essential to the accomplishment of the NPRM be incorporated by 
reference into the regulatory instrument, and published in the DMS.
    We do not agree with the commenter's request to indicate our intent 
in an NPRM to incorporate by reference particular publications. When we 
reference certain service information in a proposed AD, the public can 
assume we intend to IBR that service information, as required by the 
Office of the Federal Register. No change to this AD is necessary in 
regard to the commenter's request.
    In regard to the commenter's request to post service bulletins on 
the Department of Transportation's DMS, we are currently in the process 
of reviewing issues surrounding the posting of service bulletins on the 
DMS as part of an AD docket. Once we have thoroughly examined all 
aspects of this issue and have made a final determination, we will 
consider whether our current practice needs to be revised. No change to 
the AD is necessary in response to this comment.

Request To Delete ``Certified'' From AD Applicability

    MARPA questions the use of the adjective ``certified'' for the 
subject airplane models. MARPA asks what a ``certified'' model is and 
if the use of that word implies that ``uncertified'' models exist that 
are exempt from the NPRM. MARPA adds that perhaps the word 
``certificated'' was intended instead, but was changed to avoid the use 
of the same word twice in the same sentence, which would make more 
sense. MARPA suggests that the word ``certified'' be dropped, as it 
appears to be both superfluous and confusing.
    We do not agree with the commenter's request. We identified ``all 
certified models'' in the applicability of the NPRM to follow the MCAI; 
that phrase refers to all dash numbers of a particular airplane model. 
``All certified models'' is different from ``certificated in any 
category,'' which refers to the category of type certification for the 
airplane (normal, utility, transport, etc.). We made no change to the 
AD in this regard.

Conclusion

    We reviewed the available data, including the comments received, 
and determined that air safety and the public interest require adopting 
the AD with the changes described previously. We determined that these 
changes will not increase the economic burden on any operator or 
increase the scope of the AD.

Differences Between This AD and the MCAI or Service Information

    We have reviewed the MCAI and related service information and, in 
general, agree with their substance. But we might have found it 
necessary to use different words from those in the MCAI to ensure the 
AD is clear for U.S. operators and is enforceable in a U.S. court of 
law. In making these changes, we do not intend to differ substantively 
from the information provided in the MCAI and related service 
information.
    We might also have required different actions in this AD from those 
in the MCAI in order to follow our FAA policies. Any such differences 
are described in a separate paragraph of the AD. These requirements, if 
any, take precedence over the actions copied from the MCAI.

[[Page 33880]]

Costs of Compliance

    Based on the service information, we estimate that this AD affects 
about 675 products of U.S. registry. We also estimate that it would 
take about 4 work-hours per product to comply with this AD. The average 
labor rate is $80 per work-hour. Based on these figures, we estimate 
the cost of the AD on U.S. operators to be $216,000, or $320 per 
product.

Authority for This Rulemaking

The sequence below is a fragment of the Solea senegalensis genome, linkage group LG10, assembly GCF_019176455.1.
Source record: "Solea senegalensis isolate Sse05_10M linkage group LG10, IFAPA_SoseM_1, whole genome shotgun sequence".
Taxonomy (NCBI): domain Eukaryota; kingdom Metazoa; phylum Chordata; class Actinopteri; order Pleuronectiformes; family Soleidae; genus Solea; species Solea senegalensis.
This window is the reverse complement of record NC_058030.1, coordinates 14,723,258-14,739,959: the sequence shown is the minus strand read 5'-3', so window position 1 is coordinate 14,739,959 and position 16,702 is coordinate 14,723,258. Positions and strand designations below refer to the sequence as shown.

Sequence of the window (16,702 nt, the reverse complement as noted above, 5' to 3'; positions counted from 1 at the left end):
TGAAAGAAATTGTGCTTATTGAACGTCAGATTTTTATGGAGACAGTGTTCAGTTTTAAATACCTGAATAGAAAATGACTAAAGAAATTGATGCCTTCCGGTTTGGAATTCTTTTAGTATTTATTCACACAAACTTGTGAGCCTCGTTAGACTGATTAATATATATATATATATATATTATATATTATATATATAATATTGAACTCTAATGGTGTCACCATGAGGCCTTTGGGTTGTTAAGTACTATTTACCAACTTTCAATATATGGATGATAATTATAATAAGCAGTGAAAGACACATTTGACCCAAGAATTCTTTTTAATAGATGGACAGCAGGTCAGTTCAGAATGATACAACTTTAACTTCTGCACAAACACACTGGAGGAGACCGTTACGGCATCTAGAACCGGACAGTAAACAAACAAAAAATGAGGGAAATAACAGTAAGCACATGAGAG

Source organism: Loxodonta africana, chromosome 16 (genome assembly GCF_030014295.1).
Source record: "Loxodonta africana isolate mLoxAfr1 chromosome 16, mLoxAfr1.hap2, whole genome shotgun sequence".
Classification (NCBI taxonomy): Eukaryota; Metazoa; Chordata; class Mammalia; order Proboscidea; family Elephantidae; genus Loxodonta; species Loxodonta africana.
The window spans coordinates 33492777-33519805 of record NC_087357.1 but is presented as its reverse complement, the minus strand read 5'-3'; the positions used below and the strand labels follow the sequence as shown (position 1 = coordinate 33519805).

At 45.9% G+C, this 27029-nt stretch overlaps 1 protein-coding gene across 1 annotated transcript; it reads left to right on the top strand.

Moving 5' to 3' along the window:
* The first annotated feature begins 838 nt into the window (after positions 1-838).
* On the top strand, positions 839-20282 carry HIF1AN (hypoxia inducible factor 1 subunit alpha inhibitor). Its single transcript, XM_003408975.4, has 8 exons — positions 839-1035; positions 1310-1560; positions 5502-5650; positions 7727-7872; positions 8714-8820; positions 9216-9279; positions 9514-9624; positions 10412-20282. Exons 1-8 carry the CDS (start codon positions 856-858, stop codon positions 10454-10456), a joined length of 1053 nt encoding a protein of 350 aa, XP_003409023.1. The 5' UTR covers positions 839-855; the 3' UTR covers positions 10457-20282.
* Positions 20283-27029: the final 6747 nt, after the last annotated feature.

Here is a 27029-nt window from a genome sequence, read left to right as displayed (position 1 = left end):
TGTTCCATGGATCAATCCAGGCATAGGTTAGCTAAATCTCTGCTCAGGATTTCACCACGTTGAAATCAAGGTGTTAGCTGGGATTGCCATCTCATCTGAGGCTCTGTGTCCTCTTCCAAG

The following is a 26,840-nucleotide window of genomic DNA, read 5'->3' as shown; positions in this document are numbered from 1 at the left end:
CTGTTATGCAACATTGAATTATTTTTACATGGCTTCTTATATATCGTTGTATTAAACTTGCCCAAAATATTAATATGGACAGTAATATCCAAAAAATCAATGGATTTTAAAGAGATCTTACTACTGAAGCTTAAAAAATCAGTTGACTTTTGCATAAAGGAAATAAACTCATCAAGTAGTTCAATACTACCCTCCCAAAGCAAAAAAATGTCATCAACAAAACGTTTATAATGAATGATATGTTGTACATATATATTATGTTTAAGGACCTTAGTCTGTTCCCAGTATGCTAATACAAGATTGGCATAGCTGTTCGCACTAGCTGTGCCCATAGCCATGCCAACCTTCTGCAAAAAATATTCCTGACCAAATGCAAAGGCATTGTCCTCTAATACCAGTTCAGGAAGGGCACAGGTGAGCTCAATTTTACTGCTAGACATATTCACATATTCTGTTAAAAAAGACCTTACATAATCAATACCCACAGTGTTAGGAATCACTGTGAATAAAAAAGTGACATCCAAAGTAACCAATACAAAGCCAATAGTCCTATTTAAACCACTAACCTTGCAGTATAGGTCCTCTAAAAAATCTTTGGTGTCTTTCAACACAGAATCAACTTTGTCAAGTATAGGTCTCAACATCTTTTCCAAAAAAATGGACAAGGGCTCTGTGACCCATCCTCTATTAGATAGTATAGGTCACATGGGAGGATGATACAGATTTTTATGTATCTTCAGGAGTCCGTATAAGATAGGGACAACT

Title 49 of the United States Code specifies the FAA's authority to 
issue rules on aviation safety. Subtitle I, section 106, describes the 
authority of the FAA Administrator. ``Subtitle VII: Aviation 
Programs,'' describes in more detail the scope of the Agency's 
authority.
    We are issuing this rulemaking under the authority described in 
``Subtitle VII, Part A, Subpart III, Section 44701: General 
requirements.'' Under that section, Congress charges the FAA with 
promoting safe flight of civil aircraft in air commerce by prescribing 
regulations for practices, methods, and procedures the Administrator 
finds necessary for safety in air commerce. This regulation is within 
the scope of that authority because it addresses an unsafe condition 
that is likely to exist or develop on products identified in this 
rulemaking action.

Regulatory Findings

    We determined that this AD will not have federalism implications 
under Executive Order 13132. This AD will not have a substantial direct 
effect on the States, on the relationship between the national 
government and the States, or on the distribution of power and 
responsibilities among the various levels of government.
    For the reasons discussed above, I certify that this AD:
    (1) Is not a ``significant regulatory action'' under Executive 
Order 12866;
    (2) Is not a ``significant rule'' under DOT Regulatory Policies and 
Procedures (44 FR 11034, February 26, 1979); and
    (3) Will not have a significant economic impact, positive or 
negative, on a substantial number of small entities under the criteria 
of the Regulatory Flexibility Act.
    We prepared a regulatory evaluation of the estimated costs to 
comply with this AD and placed it in the AD Docket.

Examining the AD Docket

    You may examine the AD docket on the Internet at http://
dms.dot.gov; or in person at the Docket Management Facility between 9 
a.m. and 5 p.m., Monday through Friday, except Federal holidays. The AD 
docket contains the NPRM, the regulatory evaluation, any comments 
received, and other information. The street address for the Docket 
Office (telephone (800) 647-5227) is in the ADDRESSES section. Comments 
will be available in the AD docket shortly after receipt.

List of Subjects in 14 CFR Part 39

    Air transportation, Aircraft, Aviation safety, Incorporation by 
reference, Safety.

Adoption of the Amendment

0
Accordingly, under the authority delegated to me by the Administrator, 
the FAA amends 14 CFR part 39 as follows:

PART 39--AIRWORTHINESS DIRECTIVES